Marriott workers strike Detroit's Westin Book Cadillac
Detroit — Citing relatively low and stagnant wages compared to workers at other area hotels, the members of Unite Here Local 24 started what they call a "24/7" strike at Detroit's Westin Book Cadillac hotel on Sunday.
The strike, which was authorized in September, started at 5 a.m., said Nia Winston, president of Local 24, the hospitality union that represents about 160 workers at the hotel that includes bartenders, servers, cashiers, bellmen, front desk workers and housekeepers, Winston said.
"Unfortunately, many of the workers who work for the Marriott corporation...have to work two to three jobs to survive," Winston said.
That's the argument being made by 5,000 striking hotel workers at Marriott properties in five cities — San Francisco, Boston, San Jose, Oakland, and Detroit, said Unite Here spokeswoman Rachel Gumpert.
"They've been at the table, but they sure have not been serious," Gumpert said of Marriott. "This is a last-resort effort. We've been in negotiations for months. After we authorized strike votes, we went back to the table in every city, including Detroit, and we make good-faith efforts to get movement, and the company was absolutely unwilling" to come to terms.
Hotel management could not immediately be reached, nor could a spokesperson for the Marriott corporation.
But in a statement issued in September, after the strike vote was authorized, Marriott said that "should the union and our employees choose to strike, our hotels will continue to operate and work to minimize any disruption and to provide the excellent service that our guest have come to expect."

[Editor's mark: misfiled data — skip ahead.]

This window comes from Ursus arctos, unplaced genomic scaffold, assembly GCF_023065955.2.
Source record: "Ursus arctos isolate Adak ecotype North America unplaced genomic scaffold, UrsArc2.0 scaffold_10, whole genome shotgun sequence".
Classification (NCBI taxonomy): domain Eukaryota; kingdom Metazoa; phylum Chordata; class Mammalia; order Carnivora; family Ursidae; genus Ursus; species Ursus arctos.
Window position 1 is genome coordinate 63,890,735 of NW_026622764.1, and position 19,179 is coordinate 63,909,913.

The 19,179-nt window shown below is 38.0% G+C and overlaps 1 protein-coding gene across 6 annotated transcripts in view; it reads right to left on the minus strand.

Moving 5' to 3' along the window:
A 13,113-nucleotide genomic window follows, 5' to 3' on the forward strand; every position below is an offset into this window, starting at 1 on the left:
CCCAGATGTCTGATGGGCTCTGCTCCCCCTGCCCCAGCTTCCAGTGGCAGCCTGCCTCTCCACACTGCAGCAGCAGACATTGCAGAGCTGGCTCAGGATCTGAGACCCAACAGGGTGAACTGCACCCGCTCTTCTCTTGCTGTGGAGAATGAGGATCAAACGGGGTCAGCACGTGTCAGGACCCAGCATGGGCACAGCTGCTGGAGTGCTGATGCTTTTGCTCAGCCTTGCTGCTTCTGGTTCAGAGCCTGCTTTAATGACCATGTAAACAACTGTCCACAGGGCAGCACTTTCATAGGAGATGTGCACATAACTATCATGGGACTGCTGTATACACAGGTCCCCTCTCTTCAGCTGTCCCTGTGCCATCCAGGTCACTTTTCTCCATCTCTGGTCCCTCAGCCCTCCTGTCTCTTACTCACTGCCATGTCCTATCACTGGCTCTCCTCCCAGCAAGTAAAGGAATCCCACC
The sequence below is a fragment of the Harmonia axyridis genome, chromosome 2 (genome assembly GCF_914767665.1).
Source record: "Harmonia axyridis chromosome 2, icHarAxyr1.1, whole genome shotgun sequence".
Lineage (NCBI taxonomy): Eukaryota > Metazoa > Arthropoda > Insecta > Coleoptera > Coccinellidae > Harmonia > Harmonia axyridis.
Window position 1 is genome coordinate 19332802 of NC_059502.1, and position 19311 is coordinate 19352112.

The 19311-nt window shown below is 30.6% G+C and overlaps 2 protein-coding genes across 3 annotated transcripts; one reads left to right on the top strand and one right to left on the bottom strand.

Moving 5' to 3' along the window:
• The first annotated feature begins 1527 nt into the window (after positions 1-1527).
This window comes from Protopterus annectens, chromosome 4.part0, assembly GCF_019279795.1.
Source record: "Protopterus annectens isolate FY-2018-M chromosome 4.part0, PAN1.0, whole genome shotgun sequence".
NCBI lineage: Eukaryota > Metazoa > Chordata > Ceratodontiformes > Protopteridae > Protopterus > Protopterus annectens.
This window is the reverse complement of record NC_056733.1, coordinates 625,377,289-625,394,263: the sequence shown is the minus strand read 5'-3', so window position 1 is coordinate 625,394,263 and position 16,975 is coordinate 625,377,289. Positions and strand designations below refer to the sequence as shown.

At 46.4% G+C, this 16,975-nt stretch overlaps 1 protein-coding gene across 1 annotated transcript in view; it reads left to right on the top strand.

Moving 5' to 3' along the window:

Union leaders contend the Westin Book Cadillac workers haven't been properly rewarded for their loyalty and are underpaid compared to new hires at other hotels.
"This hotel opened in 2008 and there was an economic recession back then, so workers accepted a contract with no wage increases" for two years, Winston said. "Through the tough times, we continued to make sure the hotel stayed afloat," accepting only "minimal" wage increases in the years since.
Winston argued that the workers at the Marriott at the Renaissance Center make an average of $2 more per hour.
"You can literally get a job as a new hire over there and make more money than someone who's been here for 10 years, which is insane to me," Winston said.
"This is not a day-shift picket line," Winston said, adding that workers would be taking turns to have a presence at the hotel's entrances "24/7."
If there were no strike starting at 5 a.m., Yolanda Murray, 43, would have started her shift at 6 a.m., "making sure everybody has clean and sanitized dishes."
"The proposal they gave us was little, very little," Murray said. "It was embarrassing."
Murray said that in her eight years working at the hotel, her wages have only increased by $2.50 an hour.
Citing the higher wages allegedly paid to Marriott workers just blocks away at the Renaissance Center property, Murray asked, "why should it take us half-a-decade to make what they're making? Give us what we want and we'll come back."
Union officials said the timeline on the Marriott proposal for wage increased would take years to bring Book Cadillac workers in line with others locally.
"One job should be enough," Murray said. "I can't afford to put either one of my kids on my healthcare. I can't afford it. My deductible, for just myself, is $50/week."